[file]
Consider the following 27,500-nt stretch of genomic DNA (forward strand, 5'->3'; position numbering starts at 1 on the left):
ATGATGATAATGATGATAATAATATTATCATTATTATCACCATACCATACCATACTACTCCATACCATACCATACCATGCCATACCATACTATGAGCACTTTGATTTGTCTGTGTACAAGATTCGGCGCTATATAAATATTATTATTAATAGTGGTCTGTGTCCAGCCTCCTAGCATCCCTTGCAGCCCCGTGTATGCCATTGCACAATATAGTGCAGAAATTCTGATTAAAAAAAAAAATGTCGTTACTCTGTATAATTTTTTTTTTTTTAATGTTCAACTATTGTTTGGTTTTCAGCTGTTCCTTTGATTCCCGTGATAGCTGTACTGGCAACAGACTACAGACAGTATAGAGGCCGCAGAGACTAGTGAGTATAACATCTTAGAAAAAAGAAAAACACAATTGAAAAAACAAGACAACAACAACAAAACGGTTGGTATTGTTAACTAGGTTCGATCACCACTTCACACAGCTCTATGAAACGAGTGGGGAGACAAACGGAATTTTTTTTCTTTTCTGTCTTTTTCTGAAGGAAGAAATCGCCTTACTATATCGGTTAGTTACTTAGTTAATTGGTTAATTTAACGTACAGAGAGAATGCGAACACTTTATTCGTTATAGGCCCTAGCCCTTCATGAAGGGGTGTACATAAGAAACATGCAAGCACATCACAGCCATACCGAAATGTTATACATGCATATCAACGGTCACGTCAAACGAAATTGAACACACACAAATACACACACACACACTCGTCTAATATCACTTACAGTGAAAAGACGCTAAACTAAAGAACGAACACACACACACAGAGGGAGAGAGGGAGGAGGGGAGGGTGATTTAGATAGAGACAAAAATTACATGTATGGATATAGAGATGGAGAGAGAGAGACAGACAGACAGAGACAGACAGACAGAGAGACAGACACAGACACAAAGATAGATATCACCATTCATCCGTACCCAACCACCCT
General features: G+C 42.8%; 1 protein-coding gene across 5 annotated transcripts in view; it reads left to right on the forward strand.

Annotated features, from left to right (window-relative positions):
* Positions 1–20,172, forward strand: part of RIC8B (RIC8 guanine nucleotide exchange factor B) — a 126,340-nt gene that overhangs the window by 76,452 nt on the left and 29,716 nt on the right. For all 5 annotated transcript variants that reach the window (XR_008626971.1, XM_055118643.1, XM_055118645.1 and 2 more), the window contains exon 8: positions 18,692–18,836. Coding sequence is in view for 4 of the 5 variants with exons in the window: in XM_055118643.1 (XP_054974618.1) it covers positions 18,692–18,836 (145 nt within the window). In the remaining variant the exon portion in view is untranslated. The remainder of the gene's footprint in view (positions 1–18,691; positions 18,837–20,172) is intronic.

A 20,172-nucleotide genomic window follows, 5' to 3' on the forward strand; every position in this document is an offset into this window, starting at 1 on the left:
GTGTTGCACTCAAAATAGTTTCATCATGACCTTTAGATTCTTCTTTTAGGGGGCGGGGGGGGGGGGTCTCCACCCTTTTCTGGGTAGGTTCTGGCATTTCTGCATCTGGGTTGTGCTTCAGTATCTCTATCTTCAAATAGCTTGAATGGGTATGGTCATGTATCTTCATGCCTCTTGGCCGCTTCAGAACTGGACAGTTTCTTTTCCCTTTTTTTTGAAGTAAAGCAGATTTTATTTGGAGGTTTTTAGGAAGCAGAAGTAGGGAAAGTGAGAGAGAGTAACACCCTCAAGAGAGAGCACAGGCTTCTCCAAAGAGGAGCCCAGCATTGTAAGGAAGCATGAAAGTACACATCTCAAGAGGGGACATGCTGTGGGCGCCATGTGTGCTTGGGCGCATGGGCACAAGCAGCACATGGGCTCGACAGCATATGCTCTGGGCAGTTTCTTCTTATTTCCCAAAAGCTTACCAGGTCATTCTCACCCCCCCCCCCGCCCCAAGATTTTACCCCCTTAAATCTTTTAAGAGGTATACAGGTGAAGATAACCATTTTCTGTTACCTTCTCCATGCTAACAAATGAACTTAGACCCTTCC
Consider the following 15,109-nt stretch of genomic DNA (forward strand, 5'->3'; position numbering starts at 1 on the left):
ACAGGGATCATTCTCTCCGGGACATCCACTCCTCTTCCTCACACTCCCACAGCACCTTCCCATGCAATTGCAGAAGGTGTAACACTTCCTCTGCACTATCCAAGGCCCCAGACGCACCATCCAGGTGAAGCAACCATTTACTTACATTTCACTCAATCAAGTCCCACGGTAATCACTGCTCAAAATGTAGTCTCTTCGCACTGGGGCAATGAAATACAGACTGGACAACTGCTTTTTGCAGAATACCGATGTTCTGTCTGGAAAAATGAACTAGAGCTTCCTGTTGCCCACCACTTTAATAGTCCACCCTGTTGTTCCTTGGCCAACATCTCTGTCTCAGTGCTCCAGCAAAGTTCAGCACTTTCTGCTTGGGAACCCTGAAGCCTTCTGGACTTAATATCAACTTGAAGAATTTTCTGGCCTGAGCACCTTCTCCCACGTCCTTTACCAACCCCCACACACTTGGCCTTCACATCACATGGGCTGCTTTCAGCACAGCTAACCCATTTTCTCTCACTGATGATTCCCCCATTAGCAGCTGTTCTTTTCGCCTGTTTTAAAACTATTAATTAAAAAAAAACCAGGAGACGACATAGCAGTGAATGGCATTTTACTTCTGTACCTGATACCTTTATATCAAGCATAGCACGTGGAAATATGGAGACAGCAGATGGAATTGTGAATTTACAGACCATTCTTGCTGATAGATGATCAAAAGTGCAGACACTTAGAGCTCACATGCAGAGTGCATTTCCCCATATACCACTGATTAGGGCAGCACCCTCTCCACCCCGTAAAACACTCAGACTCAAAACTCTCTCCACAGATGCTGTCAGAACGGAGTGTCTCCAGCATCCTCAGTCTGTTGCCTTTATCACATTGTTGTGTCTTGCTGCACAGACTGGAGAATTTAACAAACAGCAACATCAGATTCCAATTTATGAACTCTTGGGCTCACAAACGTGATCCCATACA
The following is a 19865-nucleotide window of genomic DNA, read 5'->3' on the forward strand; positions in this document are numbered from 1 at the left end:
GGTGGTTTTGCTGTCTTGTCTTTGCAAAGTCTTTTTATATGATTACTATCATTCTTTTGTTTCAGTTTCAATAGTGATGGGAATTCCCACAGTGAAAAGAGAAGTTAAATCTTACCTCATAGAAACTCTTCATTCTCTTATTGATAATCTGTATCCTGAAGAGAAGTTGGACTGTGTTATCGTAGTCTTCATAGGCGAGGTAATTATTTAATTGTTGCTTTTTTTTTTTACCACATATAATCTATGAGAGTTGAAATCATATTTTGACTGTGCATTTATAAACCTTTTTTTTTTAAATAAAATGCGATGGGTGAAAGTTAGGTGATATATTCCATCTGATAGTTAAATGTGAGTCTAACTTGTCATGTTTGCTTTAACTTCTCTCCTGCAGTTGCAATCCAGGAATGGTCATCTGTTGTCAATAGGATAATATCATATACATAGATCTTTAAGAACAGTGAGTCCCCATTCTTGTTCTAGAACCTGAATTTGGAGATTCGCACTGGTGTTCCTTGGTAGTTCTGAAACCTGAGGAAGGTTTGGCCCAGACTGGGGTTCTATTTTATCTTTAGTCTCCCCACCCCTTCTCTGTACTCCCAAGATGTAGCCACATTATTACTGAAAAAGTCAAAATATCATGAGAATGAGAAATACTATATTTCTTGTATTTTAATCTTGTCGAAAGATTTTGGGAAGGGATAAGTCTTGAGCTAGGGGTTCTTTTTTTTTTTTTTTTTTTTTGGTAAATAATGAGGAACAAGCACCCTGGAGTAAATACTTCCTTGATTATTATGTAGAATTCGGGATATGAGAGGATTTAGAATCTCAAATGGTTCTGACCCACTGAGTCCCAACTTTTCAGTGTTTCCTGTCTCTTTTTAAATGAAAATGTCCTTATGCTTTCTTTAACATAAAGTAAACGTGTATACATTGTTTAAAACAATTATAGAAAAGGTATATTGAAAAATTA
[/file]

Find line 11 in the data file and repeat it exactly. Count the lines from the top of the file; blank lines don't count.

GGTGGTTTTGCTGTCTTGTCTTTGCAAAGTCTTTTTATATGATTACTATCATTCTTTTGTTTCAGTTTCAATAGTGATGGGAATTCCCACAGTGAAAAGAGAAGTTAAATCTTACCTCATAGAAACTCTTCATTCTCTTATTGATAATCTGTATCCTGAAGAGAAGTTGGACTGTGTTATCGTAGTCTTCATAGGCGAGGTAATTATTTAATTGTTGCTTTTTTTTTTTACCACATATAATCTATGAGAGTTGAAATCATATTTTGACTGTGCATTTATAAACCTTTTTTTTTTAAATAAAATGCGATGGGTGAAAGTTAGGTGATATATTCCATCTGATAGTTAAATGTGAGTCTAACTTGTCATGTTTGCTTTAACTTCTCTCCTGCAGTTGCAATCCAGGAATGGTCATCTGTTGTCAATAGGATAATATCATATACATAGATCTTTAAGAACAGTGAGTCCCCATTCTTGTTCTAGAACCTGAATTTGGAGATTCGCACTGGTGTTCCTTGGTAGTTCTGAAACCTGAGGAAGGTTTGGCCCAGACTGGGGTTCTATTTTATCTTTAGTCTCCCCACCCCTTCTCTGTACTCCCAAGATGTAGCCACATTATTACTGAAAAAGTCAAAATATCATGAGAATGAGAAATACTATATTTCTTGTATTTTAATCTTGTCGAAAGATTTTGGGAAGGGATAAGTCTTGAGCTAGGGGTTCTTTTTTTTTTTTTTTTTTTTTGGTAAATAATGAGGAACAAGCACCCTGGAGTAAATACTTCCTTGATTATTATGTAGAATTCGGGATATGAGAGGATTTAGAATCTCAAATGGTTCTGACCCACTGAGTCCCAACTTTTCAGTGTTTCCTGTCTCTTTTTAAATGAAAATGTCCTTATGCTTTCTTTAACATAAAGTAAACGTGTATACATTGTTTAAAACAATTATAGAAAAGGTATATTGAAAAATTA